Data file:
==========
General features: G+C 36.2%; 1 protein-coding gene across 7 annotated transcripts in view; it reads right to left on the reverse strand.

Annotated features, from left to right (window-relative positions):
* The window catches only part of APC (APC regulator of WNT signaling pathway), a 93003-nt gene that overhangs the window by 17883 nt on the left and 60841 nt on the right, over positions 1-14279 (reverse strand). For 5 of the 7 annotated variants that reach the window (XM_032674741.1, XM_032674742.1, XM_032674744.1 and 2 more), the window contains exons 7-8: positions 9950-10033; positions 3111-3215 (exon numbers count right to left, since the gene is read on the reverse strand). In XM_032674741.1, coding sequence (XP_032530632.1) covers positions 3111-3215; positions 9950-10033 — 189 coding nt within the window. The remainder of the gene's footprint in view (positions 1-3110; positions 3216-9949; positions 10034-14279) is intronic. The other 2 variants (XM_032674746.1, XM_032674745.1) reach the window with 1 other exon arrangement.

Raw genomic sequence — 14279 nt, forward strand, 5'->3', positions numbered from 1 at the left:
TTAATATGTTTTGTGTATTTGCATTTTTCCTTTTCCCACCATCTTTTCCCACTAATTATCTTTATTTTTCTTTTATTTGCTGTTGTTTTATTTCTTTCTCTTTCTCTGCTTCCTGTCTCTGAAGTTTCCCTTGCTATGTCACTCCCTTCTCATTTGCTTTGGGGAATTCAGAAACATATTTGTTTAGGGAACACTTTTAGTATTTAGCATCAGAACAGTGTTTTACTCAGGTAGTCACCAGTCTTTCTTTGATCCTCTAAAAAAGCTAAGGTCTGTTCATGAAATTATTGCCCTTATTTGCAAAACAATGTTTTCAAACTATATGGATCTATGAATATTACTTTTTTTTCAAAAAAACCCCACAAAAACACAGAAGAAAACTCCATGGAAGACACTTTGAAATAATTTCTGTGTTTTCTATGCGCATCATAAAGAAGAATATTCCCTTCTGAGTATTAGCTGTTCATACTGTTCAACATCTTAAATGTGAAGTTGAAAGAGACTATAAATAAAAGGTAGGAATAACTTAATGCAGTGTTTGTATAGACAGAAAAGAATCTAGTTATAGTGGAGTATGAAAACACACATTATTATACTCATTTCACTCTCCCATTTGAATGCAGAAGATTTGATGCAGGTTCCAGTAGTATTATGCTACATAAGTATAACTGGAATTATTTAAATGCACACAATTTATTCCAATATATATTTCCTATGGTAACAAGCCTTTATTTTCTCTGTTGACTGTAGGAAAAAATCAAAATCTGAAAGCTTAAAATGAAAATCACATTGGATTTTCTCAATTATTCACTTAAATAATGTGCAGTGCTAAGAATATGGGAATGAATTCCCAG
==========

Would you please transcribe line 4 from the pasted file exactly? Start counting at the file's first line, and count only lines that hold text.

Raw genomic sequence — 14279 nt, forward strand, 5'->3', positions numbered from 1 at the left: